Long story made short, the judge said that even though Dad had
finished the majority of the work, he was not out any metal or
stones and could sell the piece if he finished it, so he had no
losses to cover with the deposit. The lady on the other hand had
not received anything of value, and was therefore entitled to a
refund of her deposit. 
I'm wondering if a person rewords the contract to include a
statement that the nonrefundable deposit covers labor involved in
the design so you have a legitimate claim to keep the refund. A
lawyer might be able to shed some light on this. 

I don’t need to be a lawyer for this one. I’ve been there done that,
and I can say the following without hesitation.

  1. Dave’s dad got screwed.

  2. If the law in that jurisdiction allows such things, then the law
    needs to be changed. NOW.

Bear the following in mind; I am NOT a lawyer. What I am about to say
is true only for where I am and your mileage may vary. The first time
I had to go to court for this sort of nonsense I hired a very good
contract attorney. I learned the law as it applies to MY area.

It’s called theft of service. Your father lost his very valuable
time, and the lady did receive something of value. HIS TIME. The
time he took doing the work SHE requested he perform.

In such cases, it’s called misrepresentation, and fraud. He was
approached by a customer, and a contract was entered into to produce
a piece of jewellery. The guarantee for that product is that it meet
the design criteria. Whether or not the person chooses to change
their mind is irrelevant. The contract is valid. Lawyer’s don’t give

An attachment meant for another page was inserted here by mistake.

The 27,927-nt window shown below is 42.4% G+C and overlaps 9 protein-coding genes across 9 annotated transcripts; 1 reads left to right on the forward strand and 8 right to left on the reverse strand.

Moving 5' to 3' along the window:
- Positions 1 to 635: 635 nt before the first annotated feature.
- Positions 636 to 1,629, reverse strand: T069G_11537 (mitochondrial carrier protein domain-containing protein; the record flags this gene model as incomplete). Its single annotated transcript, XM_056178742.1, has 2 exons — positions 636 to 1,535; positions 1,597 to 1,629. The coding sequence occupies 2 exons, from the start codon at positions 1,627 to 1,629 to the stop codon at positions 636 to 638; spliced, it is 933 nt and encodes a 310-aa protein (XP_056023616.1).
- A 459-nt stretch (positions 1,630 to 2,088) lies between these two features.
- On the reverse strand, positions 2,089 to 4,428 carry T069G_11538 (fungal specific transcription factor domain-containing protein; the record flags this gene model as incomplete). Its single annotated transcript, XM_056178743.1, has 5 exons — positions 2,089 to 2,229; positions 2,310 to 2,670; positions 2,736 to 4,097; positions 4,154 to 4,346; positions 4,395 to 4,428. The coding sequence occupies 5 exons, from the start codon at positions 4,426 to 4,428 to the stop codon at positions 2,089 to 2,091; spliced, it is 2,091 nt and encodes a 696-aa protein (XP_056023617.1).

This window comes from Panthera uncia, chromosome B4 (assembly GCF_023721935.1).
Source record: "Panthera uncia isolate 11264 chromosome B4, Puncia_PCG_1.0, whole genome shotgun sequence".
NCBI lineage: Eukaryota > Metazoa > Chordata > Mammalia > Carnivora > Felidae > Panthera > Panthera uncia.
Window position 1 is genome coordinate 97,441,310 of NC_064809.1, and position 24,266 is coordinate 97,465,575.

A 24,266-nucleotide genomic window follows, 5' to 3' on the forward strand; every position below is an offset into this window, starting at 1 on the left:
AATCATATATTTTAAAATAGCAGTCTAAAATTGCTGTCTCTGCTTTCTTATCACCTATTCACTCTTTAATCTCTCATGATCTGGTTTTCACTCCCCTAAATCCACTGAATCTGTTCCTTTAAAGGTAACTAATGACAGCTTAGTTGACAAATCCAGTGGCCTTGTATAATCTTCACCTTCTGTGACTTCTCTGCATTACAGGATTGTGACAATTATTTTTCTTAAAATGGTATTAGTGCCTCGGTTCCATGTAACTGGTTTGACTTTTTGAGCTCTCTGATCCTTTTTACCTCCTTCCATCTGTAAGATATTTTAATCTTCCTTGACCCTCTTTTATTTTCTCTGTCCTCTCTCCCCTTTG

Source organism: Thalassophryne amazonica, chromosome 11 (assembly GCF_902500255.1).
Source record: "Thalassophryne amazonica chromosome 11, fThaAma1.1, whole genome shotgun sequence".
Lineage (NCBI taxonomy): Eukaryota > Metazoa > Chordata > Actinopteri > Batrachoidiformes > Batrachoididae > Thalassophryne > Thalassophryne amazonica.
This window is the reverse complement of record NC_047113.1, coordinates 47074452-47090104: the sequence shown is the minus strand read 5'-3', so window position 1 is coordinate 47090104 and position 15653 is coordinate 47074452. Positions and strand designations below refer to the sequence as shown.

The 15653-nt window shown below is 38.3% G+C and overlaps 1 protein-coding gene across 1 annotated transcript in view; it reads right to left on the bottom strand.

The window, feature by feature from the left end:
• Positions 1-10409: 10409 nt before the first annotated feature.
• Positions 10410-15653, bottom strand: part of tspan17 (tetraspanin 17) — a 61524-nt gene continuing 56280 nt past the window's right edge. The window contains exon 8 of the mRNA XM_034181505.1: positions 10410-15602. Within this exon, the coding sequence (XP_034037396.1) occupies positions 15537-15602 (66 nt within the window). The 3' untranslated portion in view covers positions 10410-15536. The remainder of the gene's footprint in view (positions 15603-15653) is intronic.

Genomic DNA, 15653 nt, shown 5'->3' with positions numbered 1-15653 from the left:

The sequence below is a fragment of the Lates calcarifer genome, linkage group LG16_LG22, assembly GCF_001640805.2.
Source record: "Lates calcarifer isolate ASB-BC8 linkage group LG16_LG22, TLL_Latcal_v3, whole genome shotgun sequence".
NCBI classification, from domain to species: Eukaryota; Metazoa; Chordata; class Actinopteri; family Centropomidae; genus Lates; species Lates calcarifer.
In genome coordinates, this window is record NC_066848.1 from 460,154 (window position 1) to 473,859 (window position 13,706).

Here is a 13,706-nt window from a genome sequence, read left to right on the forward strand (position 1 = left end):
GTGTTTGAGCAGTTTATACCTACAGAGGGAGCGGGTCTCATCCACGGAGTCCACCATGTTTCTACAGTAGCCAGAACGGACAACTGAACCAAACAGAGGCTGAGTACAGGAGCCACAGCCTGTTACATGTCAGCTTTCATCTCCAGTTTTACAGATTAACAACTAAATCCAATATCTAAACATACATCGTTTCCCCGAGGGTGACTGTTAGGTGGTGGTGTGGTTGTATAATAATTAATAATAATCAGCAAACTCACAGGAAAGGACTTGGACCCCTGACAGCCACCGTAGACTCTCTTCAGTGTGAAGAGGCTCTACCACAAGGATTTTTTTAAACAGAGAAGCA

free representation, locksmiths don’t explain how to open your car,
plumbers don’t walk you through fixing your leaky faucets and
jewellers don’t make custom pieces without clients. These are
service industries.

The judge obviously didn’t understand the difference between
Wal-Mart and your fathers custom made product. This is a distinction
that is vitally important if you want to win such cases.

Granted, for Dave’s father its water under the bridge now. However,
I strongly urge EVERYONE who takes or considers custom orders to
consult a very good lawyer, and lean the law in their area. There
are differences and it is true that some places still do not
recognize your time as a valuable commodity. In most places however,
a properly written contract covers these things, and customers are
made painfully aware that their down payment is NON REFUNDABLE.

Dave does have a point though about some customers being worth
enough to bend your rules for. That’s a distinction that can only be
made by the jeweller.

My lawyer called me one evening from in front of a very nice